Author Topic: Offshore oil: The way forward  (Read 10114 times)

adroth

  • Administrator
  • Boffin
  • *****
  • Posts: 9790
    • View Profile
    • The ADROTH Project
Re: Offshore oil: The way forward
« Reply #15 on: May 27, 2018, 05:49:12 PM »
In light of the following statement, the PH government acknowledges that no deal with China in disputed waters can proceed without a proper treaty.

However, Roque said the same does not apply to SC 72 as there is an ongoing dispute in the said area between the Philippines and China.

SC 72 was awarded to Sterling Energy Ltd in June 2002. It is located in the West Philippine Sea, west of Palawan Island and southwest of the Shell-operated Malampaya Gas Field. SC 72 covers 8,800 square kilometers.

As to [SC] 72, the agreement on joint exploration will be governed by international law because there has to be a treaty to be signed between the Philippines and China first on the joint exploration before it can be implemented by juridical entities of the contracting states,” Roque said.

“That’s why if we enter into an agreement, we’ll have to spell out the respective rights and obligations of the parties by way of a compromise,” he added.

< Edited >

As per the constitution, a treaty cannot be implemented without approval of two-thirds of the Senate

http://www.officialgazette.gov.ph/constitutions/1987-constitution/

Quote
SECTION 21. No treaty or international agreement shall be valid and effective unless concurred in by at least two-thirds of all the Members of the Senate.


====

Whatever treaty is crafted, it can find some inspiration from the Arctic Treaty

Interesting idea.

There is one other place on this planet besides the South China Sea where there are multiple overlapping claims by several nations.

And for almost 60 years there has been a treaty in place which gets all the claimants to set aside their sovereignty issues so that everyone can use that place peacefully.

That place is Antarctica.

Don't know if it would work. But it is interesting.

https://www.odt.co.nz/news/dunedin/antarctic-treaty-model-south-china-sea

Quote
Antarctic Treaty model for South China Sea

By John Gibb

Rising international tensions over disputed areas in the South China Sea could be reduced by nations taking a leaf out of the Antarctic Treaty approach.

That comment was made recently in Dunedin by Sir Kenneth Keith (78), a judge who was the first New Zealander elected to the International Court of Justice (ICJ) in its 70-year history.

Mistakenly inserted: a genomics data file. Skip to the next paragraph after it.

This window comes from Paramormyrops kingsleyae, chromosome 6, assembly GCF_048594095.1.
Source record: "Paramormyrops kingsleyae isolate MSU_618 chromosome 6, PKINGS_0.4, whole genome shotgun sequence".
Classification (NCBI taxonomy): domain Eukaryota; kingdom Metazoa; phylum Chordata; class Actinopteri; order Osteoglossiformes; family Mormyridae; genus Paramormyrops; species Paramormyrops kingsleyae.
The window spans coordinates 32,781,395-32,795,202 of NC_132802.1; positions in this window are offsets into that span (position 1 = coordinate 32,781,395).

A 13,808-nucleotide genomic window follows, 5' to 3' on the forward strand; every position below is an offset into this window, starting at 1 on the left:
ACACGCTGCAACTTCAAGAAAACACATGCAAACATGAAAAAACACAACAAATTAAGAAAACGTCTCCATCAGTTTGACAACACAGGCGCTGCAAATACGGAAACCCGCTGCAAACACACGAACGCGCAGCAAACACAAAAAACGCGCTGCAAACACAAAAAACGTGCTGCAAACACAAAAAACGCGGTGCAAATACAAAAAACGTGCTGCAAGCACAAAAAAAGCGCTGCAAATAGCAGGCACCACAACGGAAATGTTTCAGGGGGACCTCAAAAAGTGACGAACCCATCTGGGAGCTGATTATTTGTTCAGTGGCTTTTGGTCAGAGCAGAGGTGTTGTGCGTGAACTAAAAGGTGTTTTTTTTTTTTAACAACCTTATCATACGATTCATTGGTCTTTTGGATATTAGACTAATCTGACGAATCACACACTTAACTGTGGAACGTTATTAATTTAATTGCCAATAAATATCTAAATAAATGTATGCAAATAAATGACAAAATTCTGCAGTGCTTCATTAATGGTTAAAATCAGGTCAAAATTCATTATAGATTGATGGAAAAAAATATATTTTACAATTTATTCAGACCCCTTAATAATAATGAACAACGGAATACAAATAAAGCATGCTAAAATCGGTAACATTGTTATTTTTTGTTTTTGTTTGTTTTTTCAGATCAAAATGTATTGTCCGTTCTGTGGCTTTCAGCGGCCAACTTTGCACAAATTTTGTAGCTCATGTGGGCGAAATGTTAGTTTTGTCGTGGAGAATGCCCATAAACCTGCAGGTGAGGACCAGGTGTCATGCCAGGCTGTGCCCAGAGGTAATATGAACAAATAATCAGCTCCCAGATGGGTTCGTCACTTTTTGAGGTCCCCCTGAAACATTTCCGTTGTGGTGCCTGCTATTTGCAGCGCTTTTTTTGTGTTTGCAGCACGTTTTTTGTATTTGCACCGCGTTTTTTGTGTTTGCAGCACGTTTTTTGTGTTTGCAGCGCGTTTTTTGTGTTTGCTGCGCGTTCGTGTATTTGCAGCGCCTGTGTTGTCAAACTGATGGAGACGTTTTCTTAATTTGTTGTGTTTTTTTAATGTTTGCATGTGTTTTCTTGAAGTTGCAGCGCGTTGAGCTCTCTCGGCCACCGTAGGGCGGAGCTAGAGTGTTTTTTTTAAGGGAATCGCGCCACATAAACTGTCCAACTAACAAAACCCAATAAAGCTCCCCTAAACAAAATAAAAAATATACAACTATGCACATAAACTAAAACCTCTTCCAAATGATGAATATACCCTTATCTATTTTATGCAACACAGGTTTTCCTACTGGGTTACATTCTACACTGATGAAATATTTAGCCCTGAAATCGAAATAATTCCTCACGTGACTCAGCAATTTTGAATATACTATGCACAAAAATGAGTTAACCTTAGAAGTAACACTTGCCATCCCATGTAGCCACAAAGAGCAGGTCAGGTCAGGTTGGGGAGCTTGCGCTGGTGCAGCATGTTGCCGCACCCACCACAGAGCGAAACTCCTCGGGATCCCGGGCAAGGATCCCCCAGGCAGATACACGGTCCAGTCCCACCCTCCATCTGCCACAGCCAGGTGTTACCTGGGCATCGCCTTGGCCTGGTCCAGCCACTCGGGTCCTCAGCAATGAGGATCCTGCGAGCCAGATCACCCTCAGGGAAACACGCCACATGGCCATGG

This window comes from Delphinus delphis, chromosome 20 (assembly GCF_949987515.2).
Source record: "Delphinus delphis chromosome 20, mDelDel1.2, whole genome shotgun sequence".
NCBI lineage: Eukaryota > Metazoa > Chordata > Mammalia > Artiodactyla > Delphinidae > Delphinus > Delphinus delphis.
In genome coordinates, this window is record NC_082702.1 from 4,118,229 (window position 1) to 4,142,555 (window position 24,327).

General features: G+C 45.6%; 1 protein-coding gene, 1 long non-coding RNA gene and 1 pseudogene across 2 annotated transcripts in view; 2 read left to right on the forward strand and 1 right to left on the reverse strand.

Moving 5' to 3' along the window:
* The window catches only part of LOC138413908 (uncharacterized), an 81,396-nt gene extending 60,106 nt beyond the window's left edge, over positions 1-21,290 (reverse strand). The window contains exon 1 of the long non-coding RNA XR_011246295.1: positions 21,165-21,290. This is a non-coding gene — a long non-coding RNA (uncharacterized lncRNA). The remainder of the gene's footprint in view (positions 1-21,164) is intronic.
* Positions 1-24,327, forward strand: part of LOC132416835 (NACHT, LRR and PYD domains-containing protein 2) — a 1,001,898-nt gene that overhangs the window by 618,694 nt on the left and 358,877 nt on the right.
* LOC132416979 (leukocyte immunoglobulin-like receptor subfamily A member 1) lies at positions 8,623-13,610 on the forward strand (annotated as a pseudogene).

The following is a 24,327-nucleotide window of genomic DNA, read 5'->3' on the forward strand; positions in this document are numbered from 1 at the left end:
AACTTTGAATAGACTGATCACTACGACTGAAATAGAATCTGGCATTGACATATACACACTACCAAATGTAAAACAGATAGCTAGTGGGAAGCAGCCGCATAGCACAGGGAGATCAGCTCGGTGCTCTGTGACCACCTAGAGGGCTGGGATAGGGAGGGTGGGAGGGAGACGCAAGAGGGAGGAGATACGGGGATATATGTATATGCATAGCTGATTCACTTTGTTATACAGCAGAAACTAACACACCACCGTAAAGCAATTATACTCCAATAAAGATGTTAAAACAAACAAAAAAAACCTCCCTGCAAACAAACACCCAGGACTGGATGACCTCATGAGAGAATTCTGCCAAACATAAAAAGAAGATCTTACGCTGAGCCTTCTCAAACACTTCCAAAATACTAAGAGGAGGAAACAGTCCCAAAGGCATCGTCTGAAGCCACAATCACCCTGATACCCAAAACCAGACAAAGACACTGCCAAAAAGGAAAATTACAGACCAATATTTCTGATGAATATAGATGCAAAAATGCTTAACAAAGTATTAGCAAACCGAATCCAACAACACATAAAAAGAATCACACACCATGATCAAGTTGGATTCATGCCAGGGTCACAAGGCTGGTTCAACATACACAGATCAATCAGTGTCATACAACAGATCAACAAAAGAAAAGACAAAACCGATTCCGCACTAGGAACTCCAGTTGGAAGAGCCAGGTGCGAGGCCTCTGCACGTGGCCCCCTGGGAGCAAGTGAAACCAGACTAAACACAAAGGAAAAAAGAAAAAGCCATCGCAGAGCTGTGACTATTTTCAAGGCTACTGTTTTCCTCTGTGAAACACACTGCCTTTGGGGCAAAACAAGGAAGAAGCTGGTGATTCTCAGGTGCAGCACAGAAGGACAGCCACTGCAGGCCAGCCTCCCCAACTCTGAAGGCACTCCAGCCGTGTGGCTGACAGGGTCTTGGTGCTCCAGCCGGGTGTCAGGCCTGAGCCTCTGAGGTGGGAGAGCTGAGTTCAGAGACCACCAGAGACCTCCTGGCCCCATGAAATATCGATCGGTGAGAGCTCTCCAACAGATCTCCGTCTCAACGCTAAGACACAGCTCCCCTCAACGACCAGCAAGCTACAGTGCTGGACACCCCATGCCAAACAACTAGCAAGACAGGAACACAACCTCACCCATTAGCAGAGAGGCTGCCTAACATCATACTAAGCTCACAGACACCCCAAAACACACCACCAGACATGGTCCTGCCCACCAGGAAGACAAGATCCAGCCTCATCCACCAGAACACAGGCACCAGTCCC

Sir Kenneth commented in an interview, after giving a University of Otago open lecture, which was part of a series of talks organised by the university’s National Centre for Peace and Conflict Studies.

The talk was devoted to "World Peace through World Law: the role of the ICJ and other international courts and tribunals".

An arbitral tribunal of the Permanent Court of Arbitration in The Hague concluded in July  China had no legal basis to claim "historic rights" to some disputed areas in the South China Sea.

Sir Kenneth emphasised that this tribunal outcome was not the end, but should be only the beginning of continuing dialogue among nations involved with the South China Sea.

"They have to go on living with one another."

The United Nations Charter required nations to settle their international disputes by peaceful means, and the Association of Southeast Asian Nations (Asean) Charter also emphasised international co-operation and peaceful resolution of disputes.

New Zealand itself had complex interests in the area, given that China was a major destination for our exports, and also that many of our overall exports were also shipped through the South China Sea.

The territorial disputes involve claims by several countries, including Vietnam, the Philippines and China.

Access to oil, natural gas, minerals and fishing resources are also key factors.

Sir Kenneth said that the Antarctic Treaty model had long proved successful, and many countries, including New Zealand, undertook research in the Antarctic, but the area was demilitarised, and ownership issues had been put to one side.

Sir Kenneth, of Wellington, was one of the 15 judges on the ICJ between 2006 and 2015.

He was earlier a judge of the New Zealand Court of Appeal and Supreme Court.

Comparisons

 
Competing claims in the Antarctic  Competing claims in the SCS / WPS

adroth

  • Administrator
  • Boffin
  • *****
  • Posts: 9790
    • View Profile
    • The ADROTH Project
Re: Offshore oil: The way forward
« Reply #16 on: June 07, 2018, 01:49:50 PM »
Vietnam opted to go its own way and and ignore the Chinese claim . . .  but lacked the will to see the strategy through. It now stands as a reminder of the challenges for the "way forward".

Spain suffered first . . .

South China Sea: Vietnam halts drilling after 'China threats'
By Bill Hayton
BBC News
24 July 2017

http://www.bbc.com/news/world-asia-40701121

Vietnam has reportedly terminated a gas-drilling expedition in a disputed area of the South China Sea, following strong threats from China.
A source in the south-east Asian oil industry has told the BBC that the company behind the drilling, Repsol of Spain, was ordered to leave the area.